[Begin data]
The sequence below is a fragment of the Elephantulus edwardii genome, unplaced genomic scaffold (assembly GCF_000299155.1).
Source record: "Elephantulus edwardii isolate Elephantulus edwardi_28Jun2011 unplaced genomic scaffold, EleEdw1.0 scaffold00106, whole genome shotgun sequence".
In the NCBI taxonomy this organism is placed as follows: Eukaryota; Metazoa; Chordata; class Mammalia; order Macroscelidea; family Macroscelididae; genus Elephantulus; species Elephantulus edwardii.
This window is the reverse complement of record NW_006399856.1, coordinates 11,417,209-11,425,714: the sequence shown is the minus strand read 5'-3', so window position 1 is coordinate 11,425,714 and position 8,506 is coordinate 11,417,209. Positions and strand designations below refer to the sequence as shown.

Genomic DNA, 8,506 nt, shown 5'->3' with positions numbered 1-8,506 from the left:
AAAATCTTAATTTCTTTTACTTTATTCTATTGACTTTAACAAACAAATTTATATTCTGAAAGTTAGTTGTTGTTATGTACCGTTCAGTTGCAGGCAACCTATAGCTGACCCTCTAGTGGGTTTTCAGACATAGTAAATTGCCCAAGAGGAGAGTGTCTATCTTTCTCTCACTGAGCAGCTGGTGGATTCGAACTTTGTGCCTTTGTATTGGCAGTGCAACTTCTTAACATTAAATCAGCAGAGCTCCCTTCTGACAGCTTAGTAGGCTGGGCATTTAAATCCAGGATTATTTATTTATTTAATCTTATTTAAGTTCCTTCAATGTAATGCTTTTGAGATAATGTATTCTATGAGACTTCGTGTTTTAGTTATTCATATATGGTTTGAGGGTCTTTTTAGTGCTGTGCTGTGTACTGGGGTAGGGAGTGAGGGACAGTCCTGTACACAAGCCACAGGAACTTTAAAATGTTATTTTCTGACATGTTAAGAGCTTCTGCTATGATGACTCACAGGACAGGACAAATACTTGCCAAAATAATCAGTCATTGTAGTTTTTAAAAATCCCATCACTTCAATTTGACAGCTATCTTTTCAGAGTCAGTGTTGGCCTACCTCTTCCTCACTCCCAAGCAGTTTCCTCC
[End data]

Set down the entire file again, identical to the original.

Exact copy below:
The sequence below is a fragment of the Elephantulus edwardii genome, unplaced genomic scaffold (assembly GCF_000299155.1).
Source record: "Elephantulus edwardii isolate Elephantulus edwardi_28Jun2011 unplaced genomic scaffold, EleEdw1.0 scaffold00106, whole genome shotgun sequence".
In the NCBI taxonomy this organism is placed as follows: Eukaryota; Metazoa; Chordata; class Mammalia; order Macroscelidea; family Macroscelididae; genus Elephantulus; species Elephantulus edwardii.
This window is the reverse complement of record NW_006399856.1, coordinates 11,417,209-11,425,714: the sequence shown is the minus strand read 5'-3', so window position 1 is coordinate 11,425,714 and position 8,506 is coordinate 11,417,209. Positions and strand designations below refer to the sequence as shown.

Genomic DNA, 8,506 nt, shown 5'->3' with positions numbered 1-8,506 from the left:
AAAATCTTAATTTCTTTTACTTTATTCTATTGACTTTAACAAACAAATTTATATTCTGAAAGTTAGTTGTTGTTATGTACCGTTCAGTTGCAGGCAACCTATAGCTGACCCTCTAGTGGGTTTTCAGACATAGTAAATTGCCCAAGAGGAGAGTGTCTATCTTTCTCTCACTGAGCAGCTGGTGGATTCGAACTTTGTGCCTTTGTATTGGCAGTGCAACTTCTTAACATTAAATCAGCAGAGCTCCCTTCTGACAGCTTAGTAGGCTGGGCATTTAAATCCAGGATTATTTATTTATTTAATCTTATTTAAGTTCCTTCAATGTAATGCTTTTGAGATAATGTATTCTATGAGACTTCGTGTTTTAGTTATTCATATATGGTTTGAGGGTCTTTTTAGTGCTGTGCTGTGTACTGGGGTAGGGAGTGAGGGACAGTCCTGTACACAAGCCACAGGAACTTTAAAATGTTATTTTCTGACATGTTAAGAGCTTCTGCTATGATGACTCACAGGACAGGACAAATACTTGCCAAAATAATCAGTCATTGTAGTTTTTAAAAATCCCATCACTTCAATTTGACAGCTATCTTTTCAGAGTCAGTGTTGGCCTACCTCTTCCTCACTCCCAAGCAGTTTCCTCC